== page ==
Why should William Shakespeare's Romeo and Juliet not be in the 9th grade curriculum? 

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This is a matter of opinion, and many people will argue the opposite idea. (And of course, Romeo and Juliet is a staple of many 9th grade reading lists.) But here are a few ideas if you needed to support this view that it shouldn't be used in 9th grade classrooms.

1. Romeo and Juliet provides a very poor model of romantic love to teenagers who are just now coming of age and forming an understanding of what romantic love is. For ninth graders who are mostly fourteen and fifteen years old, they're reading a culturally celebrated text that seems to indicate that:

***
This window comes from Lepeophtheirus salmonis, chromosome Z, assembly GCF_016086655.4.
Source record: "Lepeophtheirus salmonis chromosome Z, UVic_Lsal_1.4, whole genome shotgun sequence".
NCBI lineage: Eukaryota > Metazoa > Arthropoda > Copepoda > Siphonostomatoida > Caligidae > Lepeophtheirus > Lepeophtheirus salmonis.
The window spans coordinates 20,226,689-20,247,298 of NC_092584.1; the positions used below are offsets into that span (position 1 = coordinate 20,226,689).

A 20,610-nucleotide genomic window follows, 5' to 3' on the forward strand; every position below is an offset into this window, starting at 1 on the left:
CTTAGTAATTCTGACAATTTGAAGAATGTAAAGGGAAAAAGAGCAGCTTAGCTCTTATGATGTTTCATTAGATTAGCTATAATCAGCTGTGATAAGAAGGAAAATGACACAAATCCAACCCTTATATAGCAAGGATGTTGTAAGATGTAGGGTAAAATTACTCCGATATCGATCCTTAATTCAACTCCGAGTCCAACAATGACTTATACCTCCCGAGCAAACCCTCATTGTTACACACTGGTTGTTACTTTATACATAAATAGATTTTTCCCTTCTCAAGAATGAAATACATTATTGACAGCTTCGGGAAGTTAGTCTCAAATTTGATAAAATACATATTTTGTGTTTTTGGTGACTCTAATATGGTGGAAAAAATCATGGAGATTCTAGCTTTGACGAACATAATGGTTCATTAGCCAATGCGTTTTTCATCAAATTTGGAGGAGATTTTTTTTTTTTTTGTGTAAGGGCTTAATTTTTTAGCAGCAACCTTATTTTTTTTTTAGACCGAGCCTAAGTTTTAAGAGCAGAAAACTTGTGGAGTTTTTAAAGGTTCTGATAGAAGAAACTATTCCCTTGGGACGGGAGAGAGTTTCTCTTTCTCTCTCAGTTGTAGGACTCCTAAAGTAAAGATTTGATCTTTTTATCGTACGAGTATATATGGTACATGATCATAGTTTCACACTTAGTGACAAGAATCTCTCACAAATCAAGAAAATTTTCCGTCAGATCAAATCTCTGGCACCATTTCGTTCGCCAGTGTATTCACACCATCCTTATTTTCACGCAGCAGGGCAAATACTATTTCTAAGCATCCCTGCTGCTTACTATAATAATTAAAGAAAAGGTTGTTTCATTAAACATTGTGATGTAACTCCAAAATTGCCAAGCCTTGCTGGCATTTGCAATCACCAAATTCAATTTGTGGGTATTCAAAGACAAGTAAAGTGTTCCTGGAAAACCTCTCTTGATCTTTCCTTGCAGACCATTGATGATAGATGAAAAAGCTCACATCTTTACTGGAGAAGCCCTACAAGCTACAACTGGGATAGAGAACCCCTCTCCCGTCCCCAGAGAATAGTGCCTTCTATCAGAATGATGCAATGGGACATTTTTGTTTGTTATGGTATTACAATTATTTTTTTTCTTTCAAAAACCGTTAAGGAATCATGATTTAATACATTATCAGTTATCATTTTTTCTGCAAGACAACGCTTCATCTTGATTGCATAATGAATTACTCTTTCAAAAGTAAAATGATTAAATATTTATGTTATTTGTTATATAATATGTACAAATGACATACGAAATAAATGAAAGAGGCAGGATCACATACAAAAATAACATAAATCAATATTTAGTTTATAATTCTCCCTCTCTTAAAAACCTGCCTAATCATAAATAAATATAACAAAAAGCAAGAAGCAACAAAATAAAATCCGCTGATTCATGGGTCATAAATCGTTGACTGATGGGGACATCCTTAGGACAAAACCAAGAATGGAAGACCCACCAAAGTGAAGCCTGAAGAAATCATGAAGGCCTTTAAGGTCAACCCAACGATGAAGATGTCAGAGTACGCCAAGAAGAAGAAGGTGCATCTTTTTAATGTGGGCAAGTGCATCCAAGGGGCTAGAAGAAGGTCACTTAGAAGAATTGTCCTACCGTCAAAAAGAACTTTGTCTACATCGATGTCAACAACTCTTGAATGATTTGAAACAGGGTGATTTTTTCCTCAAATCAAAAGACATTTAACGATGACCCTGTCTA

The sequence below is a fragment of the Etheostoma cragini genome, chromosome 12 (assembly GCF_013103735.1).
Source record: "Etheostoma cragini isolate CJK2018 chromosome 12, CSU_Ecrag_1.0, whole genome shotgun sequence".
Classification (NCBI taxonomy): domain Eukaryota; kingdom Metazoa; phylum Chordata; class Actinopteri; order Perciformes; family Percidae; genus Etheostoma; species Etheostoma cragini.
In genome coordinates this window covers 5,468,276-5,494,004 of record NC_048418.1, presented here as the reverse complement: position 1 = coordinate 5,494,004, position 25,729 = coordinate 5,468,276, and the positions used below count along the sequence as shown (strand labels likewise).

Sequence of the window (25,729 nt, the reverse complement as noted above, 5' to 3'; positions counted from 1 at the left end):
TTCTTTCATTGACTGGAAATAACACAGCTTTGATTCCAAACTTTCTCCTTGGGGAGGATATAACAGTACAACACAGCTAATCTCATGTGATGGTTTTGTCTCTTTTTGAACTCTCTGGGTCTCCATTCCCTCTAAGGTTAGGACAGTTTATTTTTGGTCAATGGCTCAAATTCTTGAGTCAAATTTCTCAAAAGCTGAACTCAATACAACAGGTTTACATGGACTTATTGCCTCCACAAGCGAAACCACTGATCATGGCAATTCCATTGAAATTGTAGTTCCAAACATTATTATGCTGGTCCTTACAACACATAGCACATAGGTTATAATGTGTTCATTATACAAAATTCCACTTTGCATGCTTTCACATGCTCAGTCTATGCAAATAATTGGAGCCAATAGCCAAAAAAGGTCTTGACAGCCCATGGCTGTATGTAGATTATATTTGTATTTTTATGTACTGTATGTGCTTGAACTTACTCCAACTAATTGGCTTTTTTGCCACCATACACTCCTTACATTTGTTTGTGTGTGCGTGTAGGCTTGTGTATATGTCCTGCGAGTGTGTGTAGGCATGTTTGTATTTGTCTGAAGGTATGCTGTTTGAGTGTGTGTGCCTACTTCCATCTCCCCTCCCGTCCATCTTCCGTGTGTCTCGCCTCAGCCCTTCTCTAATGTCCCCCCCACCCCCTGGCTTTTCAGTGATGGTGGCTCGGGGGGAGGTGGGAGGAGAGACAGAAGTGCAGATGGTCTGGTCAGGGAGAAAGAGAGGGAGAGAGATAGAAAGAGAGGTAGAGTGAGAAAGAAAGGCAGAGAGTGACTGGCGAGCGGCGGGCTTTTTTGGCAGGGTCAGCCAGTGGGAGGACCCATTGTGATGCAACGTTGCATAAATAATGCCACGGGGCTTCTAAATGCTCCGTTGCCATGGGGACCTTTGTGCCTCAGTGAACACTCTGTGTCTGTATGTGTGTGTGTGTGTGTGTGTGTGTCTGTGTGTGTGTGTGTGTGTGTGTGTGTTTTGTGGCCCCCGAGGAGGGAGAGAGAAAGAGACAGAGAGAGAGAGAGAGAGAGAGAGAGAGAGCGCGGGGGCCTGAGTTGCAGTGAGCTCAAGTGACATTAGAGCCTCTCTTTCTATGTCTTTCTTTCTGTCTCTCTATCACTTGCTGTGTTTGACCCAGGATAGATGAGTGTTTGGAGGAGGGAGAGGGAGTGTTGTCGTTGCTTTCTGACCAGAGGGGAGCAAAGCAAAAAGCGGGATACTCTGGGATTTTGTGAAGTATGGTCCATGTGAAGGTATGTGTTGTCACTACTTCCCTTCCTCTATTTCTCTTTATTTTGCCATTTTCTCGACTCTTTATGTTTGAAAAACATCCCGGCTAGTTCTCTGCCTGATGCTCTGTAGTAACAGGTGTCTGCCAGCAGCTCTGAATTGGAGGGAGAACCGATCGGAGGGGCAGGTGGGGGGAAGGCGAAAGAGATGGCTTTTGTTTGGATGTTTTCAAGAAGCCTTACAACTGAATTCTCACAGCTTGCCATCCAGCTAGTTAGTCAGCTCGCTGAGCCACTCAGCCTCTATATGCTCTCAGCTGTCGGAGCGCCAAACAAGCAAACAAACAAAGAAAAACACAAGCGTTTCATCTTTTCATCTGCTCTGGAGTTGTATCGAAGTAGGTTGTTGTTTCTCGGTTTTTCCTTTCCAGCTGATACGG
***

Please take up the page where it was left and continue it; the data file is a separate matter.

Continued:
A. It's okay to fall in love with someone and make a commitment to that person just based on how beautiful that person is

B. It's okay to marry someone after only knowing them for less than a day

C. When things don't go smoothly in your relationship, you should whine and moan about it to anyone who will listen instead of trying to find a good solution for the problem.

2. Romeo and Juliet also seems to carry the message that suicide is an...

(The entire section contains 594 words.)

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